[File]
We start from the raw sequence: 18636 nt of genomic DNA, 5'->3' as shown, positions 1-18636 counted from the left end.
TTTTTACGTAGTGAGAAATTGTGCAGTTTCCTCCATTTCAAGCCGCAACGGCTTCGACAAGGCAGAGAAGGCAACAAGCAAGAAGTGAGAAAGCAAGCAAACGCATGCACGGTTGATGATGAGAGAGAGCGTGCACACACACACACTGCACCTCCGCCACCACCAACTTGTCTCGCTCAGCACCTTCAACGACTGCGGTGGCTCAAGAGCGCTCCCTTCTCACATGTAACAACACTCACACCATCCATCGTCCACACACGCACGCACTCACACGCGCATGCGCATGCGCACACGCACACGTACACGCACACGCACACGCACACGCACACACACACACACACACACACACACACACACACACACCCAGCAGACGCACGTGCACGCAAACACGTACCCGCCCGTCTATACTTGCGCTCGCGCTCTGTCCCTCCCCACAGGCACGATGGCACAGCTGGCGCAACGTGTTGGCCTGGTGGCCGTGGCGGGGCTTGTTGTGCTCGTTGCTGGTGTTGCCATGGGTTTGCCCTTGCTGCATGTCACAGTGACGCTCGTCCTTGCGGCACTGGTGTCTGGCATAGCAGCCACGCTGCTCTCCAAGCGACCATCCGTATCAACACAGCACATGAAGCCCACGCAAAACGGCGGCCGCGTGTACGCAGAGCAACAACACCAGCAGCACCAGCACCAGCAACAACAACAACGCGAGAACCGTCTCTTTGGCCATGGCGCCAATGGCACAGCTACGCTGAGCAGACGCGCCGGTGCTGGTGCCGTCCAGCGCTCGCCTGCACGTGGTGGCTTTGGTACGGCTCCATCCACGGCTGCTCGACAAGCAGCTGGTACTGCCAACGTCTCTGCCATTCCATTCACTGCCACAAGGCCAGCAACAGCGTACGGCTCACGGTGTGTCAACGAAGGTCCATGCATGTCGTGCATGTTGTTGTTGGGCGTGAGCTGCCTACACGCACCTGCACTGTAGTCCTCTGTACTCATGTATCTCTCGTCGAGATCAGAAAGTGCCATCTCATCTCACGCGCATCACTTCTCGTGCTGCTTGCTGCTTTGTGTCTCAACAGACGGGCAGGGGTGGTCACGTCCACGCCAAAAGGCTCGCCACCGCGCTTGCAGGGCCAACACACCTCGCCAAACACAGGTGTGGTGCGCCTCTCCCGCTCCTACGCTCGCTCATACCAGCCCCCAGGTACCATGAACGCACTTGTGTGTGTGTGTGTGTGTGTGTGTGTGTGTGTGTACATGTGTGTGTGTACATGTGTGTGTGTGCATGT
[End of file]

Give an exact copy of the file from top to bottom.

We start from the raw sequence: 18636 nt of genomic DNA, 5'->3' as shown, positions 1-18636 counted from the left end.
TTTTTACGTAGTGAGAAATTGTGCAGTTTCCTCCATTTCAAGCCGCAACGGCTTCGACAAGGCAGAGAAGGCAACAAGCAAGAAGTGAGAAAGCAAGCAAACGCATGCACGGTTGATGATGAGAGAGAGCGTGCACACACACACACTGCACCTCCGCCACCACCAACTTGTCTCGCTCAGCACCTTCAACGACTGCGGTGGCTCAAGAGCGCTCCCTTCTCACATGTAACAACACTCACACCATCCATCGTCCACACACGCACGCACTCACACGCGCATGCGCATGCGCACACGCACACGTACACGCACACGCACACGCACACGCACACACACACACACACACACACACACACACACACACACCCAGCAGACGCACGTGCACGCAAACACGTACCCGCCCGTCTATACTTGCGCTCGCGCTCTGTCCCTCCCCACAGGCACGATGGCACAGCTGGCGCAACGTGTTGGCCTGGTGGCCGTGGCGGGGCTTGTTGTGCTCGTTGCTGGTGTTGCCATGGGTTTGCCCTTGCTGCATGTCACAGTGACGCTCGTCCTTGCGGCACTGGTGTCTGGCATAGCAGCCACGCTGCTCTCCAAGCGACCATCCGTATCAACACAGCACATGAAGCCCACGCAAAACGGCGGCCGCGTGTACGCAGAGCAACAACACCAGCAGCACCAGCACCAGCAACAACAACAACGCGAGAACCGTCTCTTTGGCCATGGCGCCAATGGCACAGCTACGCTGAGCAGACGCGCCGGTGCTGGTGCCGTCCAGCGCTCGCCTGCACGTGGTGGCTTTGGTACGGCTCCATCCACGGCTGCTCGACAAGCAGCTGGTACTGCCAACGTCTCTGCCATTCCATTCACTGCCACAAGGCCAGCAACAGCGTACGGCTCACGGTGTGTCAACGAAGGTCCATGCATGTCGTGCATGTTGTTGTTGGGCGTGAGCTGCCTACACGCACCTGCACTGTAGTCCTCTGTACTCATGTATCTCTCGTCGAGATCAGAAAGTGCCATCTCATCTCACGCGCATCACTTCTCGTGCTGCTTGCTGCTTTGTGTCTCAACAGACGGGCAGGGGTGGTCACGTCCACGCCAAAAGGCTCGCCACCGCGCTTGCAGGGCCAACACACCTCGCCAAACACAGGTGTGGTGCGCCTCTCCCGCTCCTACGCTCGCTCATACCAGCCCCCAGGTACCATGAACGCACTTGTGTGTGTGTGTGTGTGTGTGTGTGTGTGTGTGTACATGTGTGTGTGTACATGTGTGTGTGTGCATGT